Curtis Lazar of the Edmonton Oil Kings raises the Memorial Cup Sunday night at the Budweiser Centre in London

Curtis Lazar of the Edmonton Oil Kings raises the Memorial Cup Sunday night at the Budweiser Centre in London

Lazar stock on the rise

Curtis Lazar’s perma grin will be even wider as he returns home to Vernon this weekend.

Curtis Lazar’s perma grin will be even wider as he returns home to Vernon this weekend.

The 19-year-old centre may, however, be suffering from writer’s cramp after the MasterCard Memorial Cup champion Edmonton Oil Kings were toasted Wednesday at Sir Winston Churchill Square. They rode into the party in the back of trucks and some Oil Kings played ball hockey with fans. Lazar never got near a stick.

“There were roughly about 2,000 fans and they had a mini parade for us and we went on stage for speeches,” said Lazar, who wears a smile 24-7. “I did two and a half hours of autographs. It was mainly the die-hard fans who I have signed for before so it was nice to win the Cup for them.”

Lazar made Memorial Cup history with his triple-overtime snipe Friday night in a 4-3 semifinal win over the Val-d’Or Foreurs. It was the longest game in tournament history at 102 minutes 42 seconds.

The Oil Kings completed a spectacular season by stopping the favoured Guelph Storm 6-3 Sunday before 8,863 fans at the Budweiser Centre in London, earning their first championship title in modern seven-year franchise history.

“It feels amazing,” said the 6-foot-200-pound Lazar. “We’re the top Junior hockey team in Canada and it’s one of the hardest trophies to win in hockey. And the way we won, it was pretty special. It was a quick turnaround because we said our goodbyes today. What we were able to accomplish was unbelievable.

“Nobody gave us a chance to do anything this year, but there was never any doubt in our dressing room. We were confident and even when we were behind, there was no panic. We just kept grinding and let nature take its course. Now, it’s the Oilers’ turn.”

Lazar received hundreds of texts and tweets after his overtime goal and the final win. The Ottawa Senators’ first-round pick heard from Sens’ alternate captain Chris Phillips and Ottawa head coach Paul MacLean.

“I got so much support, just little things that don’t go unnoticed.”

The Oil Kings finished first in the WHL’s Eastern Conference with 50 wins and 103 points before winning the Ed Chynoweth Cup as league champions in a thrilling seven-game series over the Portland Winterhawks to return to the Memorial Cup for the second time in three years.

Lazar, an alternate captain, received the George Parsons Memorial Trophy as Most Sportsmanlike Player in the tournament. He said the Oil Kings thrived on being resilient all year – they were down 3-2 in the Portland series. He had 22 playoff points.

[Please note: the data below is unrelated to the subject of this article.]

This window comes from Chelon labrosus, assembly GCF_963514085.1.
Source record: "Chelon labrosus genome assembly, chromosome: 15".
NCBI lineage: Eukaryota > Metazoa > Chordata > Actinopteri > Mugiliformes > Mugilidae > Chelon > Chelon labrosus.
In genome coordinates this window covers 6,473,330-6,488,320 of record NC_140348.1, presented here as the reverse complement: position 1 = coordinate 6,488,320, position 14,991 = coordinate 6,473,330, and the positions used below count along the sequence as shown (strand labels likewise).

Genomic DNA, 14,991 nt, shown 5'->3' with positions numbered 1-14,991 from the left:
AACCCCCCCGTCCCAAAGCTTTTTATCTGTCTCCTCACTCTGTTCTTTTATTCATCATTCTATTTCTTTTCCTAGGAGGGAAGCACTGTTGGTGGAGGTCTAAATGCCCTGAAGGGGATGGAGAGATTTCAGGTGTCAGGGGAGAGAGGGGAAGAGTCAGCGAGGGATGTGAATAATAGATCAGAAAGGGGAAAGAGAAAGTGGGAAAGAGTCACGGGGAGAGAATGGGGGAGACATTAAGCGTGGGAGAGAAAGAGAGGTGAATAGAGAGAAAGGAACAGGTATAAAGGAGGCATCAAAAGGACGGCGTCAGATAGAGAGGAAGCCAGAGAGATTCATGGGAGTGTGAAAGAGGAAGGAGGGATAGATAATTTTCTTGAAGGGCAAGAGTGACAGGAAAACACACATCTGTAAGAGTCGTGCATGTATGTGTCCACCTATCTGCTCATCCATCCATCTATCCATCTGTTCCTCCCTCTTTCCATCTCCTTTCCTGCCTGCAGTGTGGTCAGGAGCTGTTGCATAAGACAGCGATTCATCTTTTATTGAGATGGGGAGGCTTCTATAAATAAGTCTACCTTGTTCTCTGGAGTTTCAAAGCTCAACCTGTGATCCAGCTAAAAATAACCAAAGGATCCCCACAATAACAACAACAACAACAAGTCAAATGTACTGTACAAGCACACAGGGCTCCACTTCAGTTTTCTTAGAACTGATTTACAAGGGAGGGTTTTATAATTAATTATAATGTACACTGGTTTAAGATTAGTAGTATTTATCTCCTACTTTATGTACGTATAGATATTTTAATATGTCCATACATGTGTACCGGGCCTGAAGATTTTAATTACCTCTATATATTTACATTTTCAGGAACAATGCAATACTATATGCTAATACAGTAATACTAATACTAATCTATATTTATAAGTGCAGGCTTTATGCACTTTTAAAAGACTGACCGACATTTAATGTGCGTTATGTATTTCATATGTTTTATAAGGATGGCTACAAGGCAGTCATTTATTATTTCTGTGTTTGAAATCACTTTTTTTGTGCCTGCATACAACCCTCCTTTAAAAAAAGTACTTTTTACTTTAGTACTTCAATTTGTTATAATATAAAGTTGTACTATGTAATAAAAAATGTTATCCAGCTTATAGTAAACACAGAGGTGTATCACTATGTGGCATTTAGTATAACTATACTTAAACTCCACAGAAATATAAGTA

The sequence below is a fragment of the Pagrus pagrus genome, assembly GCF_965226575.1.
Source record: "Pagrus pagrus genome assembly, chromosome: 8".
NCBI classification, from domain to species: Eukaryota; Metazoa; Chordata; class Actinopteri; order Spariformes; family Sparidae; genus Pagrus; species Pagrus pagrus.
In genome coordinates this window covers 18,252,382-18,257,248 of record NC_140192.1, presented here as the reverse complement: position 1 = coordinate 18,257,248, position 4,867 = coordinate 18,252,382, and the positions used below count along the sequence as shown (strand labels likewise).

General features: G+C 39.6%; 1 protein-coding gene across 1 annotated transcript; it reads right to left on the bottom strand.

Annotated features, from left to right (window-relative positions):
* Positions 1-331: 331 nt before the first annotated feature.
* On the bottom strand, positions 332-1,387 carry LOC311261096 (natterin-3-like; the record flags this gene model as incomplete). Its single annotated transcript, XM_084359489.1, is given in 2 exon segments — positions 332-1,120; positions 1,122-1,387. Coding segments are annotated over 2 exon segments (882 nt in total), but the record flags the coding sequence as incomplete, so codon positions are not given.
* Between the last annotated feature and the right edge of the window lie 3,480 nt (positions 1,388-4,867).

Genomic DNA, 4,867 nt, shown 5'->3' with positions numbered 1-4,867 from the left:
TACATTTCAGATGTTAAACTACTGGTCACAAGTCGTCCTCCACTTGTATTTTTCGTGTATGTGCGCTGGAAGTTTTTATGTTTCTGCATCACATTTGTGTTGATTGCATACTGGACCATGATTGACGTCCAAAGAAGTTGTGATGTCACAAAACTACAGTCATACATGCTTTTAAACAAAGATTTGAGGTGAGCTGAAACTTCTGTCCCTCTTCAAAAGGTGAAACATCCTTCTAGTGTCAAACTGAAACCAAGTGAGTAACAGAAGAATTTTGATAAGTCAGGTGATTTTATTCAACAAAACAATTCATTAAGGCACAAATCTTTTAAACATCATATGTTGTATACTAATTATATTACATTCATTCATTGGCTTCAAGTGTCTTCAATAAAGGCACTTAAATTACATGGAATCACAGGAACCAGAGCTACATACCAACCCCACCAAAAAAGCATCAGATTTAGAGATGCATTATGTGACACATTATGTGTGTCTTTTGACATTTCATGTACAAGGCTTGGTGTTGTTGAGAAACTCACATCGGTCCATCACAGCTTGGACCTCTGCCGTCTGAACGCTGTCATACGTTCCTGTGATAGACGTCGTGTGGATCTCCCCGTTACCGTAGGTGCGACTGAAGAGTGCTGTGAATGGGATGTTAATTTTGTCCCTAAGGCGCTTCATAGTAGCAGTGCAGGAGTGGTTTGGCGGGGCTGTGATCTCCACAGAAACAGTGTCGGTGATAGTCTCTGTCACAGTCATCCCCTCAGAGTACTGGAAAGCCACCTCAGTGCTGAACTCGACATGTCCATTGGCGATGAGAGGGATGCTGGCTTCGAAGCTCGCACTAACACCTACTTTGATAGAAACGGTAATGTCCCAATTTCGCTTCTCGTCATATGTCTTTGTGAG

“We were so used to playing in one- and two-goal games and we believed in each other. I’ve never been on a such a tight and close team. We truly played for each other.”

The Storm went in front 60 seconds into Sunday’s final on a Robby Fabbri goal. Edmonton was less than a minute into a powerplay when Lazar was hauled down in the neutral zone by Tyler Bertuzzi to put Edmonton on a five-on-three with Cody Corbett supplying the equalizer at 9:38.

Guelph was up 2-1 when rookie Tyler Robertson equalized, two minutes into the second period.

“When Tyler, who played maybe four shifts in the whole game, scored, we were thinking, ‘We can do this.’ He got us all going. It was amazing. Pure emotion takes over.”

Oil Kings’ head coach Derek Laxdal shifted his top-six forwards in the third round of the WHL playoffs, moving Reid Petruk to Lazar’s line with Brett Pollock.

“Reid really delivered,” said Lazar. “He’s playing for a contract and he helped even up our offence.”

The Oil Kings paid tribute to former teammate, Kristian Pelss, a 20-year-old Latvian who died last year after diving off a bridge in Riga. Lazar is one of eight Oil Kings who played with Pelss in 2012, when they lost a tiebreaker at the Memorial Cup in Shawinigan, Que.

“We had Pelssy’s (No. 26) jersey with us and he gave us some bounces; he was watching over us,” said Lazar, who was second in Edmonton scoring with 41 goals and 76 points, in his third full season.

His Major Junior career is likely over, and it rushed by like the wind.

“It just seems like yesterday I was a 16-year-old kid in Shawinigan. I feel privileged to be in two Memorial Cups when lots of guys never get to play in one.”

An all-star with fourth-place Canada at the 2014 World Juniors in Sweden, Lazar has added serious value to his NHL stock.

“I went to my first NHL training camp and at the World Juniors, I think I really established myself as a top prospect and I just kept it going, trying to prove that I’m a 200-foot player.”


Said Ottawa scout George Fargher, of Vernon, who watched Lazar in the WHL playoffs: “We’re real happy with his progression. He’s a good two-way character player and it’s a big summer for him to get stronger and better. He’ll get a real good chance to show his stuff at camp.”